For new Robert Morris coach Banaszak, football isn't just strategy
He knows all about properly aligning players, calling a blitz and designing a zone defense, but John Banaszak realizes coaching college football is much more than strategy.
That's one of the reasons Robert Morris named Banaszak its coach-in-waiting Tuesday. Banaszak will continue to serve under head coach Joe Walton, 76, before taking over after the 2013 season, when Walton will retire.
"I believe I have to be much more than a football coach," said Banaszak, who is Walton's assistant head coach. "I have to be a teacher, counselor, therapist, surrogate father figure and role model to (the players). I cherish the role of a football coach more than I do the job as a football coach."
Plus, there is one more duty Banaszak neglected to mention — restoring Robert Morris as a contender in the Northeast Conference after the Colonials have posted losing records in five of the past seven seasons.
But building — or, in this case, rebuilding — is nothing new to Robert Morris, which hired Walton in 1993 to coach a program that didn't exist. The school didn't begin playing football until 1994, starting from "less than scratch," according President Gregory G. Dell'Omo.
But Walton, a two-time All-American tight end at Pitt, former coach of the New York Jets and offensive coordinator of the Steelers, stepped in seamlessly. He bought jock straps and towels while recruiting players. He started to win immediately.
Robert Morris didn't have is first losing season until 1998, was ranked No. 1 among Division 1-AA mid-major programs in 1999-2000 and has won or shared six Northeast Conference championships. In 2005, the program's success spawned construction of an on-campus football stadium, named after Walton.
"We made a lot of history to this point, but there is an awful lot of history to be made on this campus," Banaszak said.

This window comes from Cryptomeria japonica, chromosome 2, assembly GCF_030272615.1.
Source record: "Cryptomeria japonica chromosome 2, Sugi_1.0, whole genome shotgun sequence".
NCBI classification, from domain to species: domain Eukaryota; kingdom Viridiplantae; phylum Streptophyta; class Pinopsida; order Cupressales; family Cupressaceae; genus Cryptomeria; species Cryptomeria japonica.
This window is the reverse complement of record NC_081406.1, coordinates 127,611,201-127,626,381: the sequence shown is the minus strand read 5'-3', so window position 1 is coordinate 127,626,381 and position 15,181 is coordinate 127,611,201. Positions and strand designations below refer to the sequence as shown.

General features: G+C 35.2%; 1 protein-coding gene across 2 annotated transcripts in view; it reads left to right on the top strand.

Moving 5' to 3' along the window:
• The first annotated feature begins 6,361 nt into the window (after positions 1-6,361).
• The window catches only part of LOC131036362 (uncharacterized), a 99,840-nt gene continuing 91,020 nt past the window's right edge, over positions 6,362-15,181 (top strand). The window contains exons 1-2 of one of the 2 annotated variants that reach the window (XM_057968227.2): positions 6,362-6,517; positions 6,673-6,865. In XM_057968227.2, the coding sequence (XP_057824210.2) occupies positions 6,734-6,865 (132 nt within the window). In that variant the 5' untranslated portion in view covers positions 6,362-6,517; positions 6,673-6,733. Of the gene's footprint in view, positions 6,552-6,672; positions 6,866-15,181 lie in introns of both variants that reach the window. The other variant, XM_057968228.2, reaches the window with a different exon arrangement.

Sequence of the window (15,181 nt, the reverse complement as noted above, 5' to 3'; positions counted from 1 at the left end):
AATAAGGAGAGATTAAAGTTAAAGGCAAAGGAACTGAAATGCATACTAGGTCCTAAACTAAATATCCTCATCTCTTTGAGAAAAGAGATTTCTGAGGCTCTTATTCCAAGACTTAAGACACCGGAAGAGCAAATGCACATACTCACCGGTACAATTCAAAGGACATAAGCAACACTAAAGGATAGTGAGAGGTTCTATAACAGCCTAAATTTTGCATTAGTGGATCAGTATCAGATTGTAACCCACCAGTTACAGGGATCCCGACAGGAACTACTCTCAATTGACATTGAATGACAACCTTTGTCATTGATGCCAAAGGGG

Walton, who signed a two-year contract extension last year, said naming his successor bolsters the program's stability.
"This seemed like the best solution for us to make sure all the recruits know everything is going to be the same, and they are going to be in good hands," he said.
Banaszak, who won three Super Bowls as a defensive lineman with the Steelers of the 1970s, said he brings experience gained from the four football coaches he knows best: Walton, former Steelers coach Chuck Noll; John Luckhardt, who hired him at Washington & Jefferson; and former Eastern Michigan coach Dan Boisture.
From Noll, he learned to respect the game's fundamentals.
"It's all about blocking and tackling," Banaszak said. "The game is won by the team that can do the fundamentals the best."
Banaszak, 61, began his college coaching career at Washington & Jefferson, where he was an assistant and head football coach and head baseball coach. While leading the W&J football program, he won 38 of 47 games and was named Presidents' Athletic Conference coach of the year in each of his four seasons before joining Robert Morris in 2003.
Banaszak said his office door will always be open for the players.
"They are going to know I am much more than a football coach," he said. "The next four years of their life are not going to be a smooth road. There are going to be some bumps in that road. I want them to feel very comfortable to be able to come in, close the door and ask me for my help and my advice.
"I think that is very important. This is much more than just the game of football for them. It's their future, and I take it very seriously."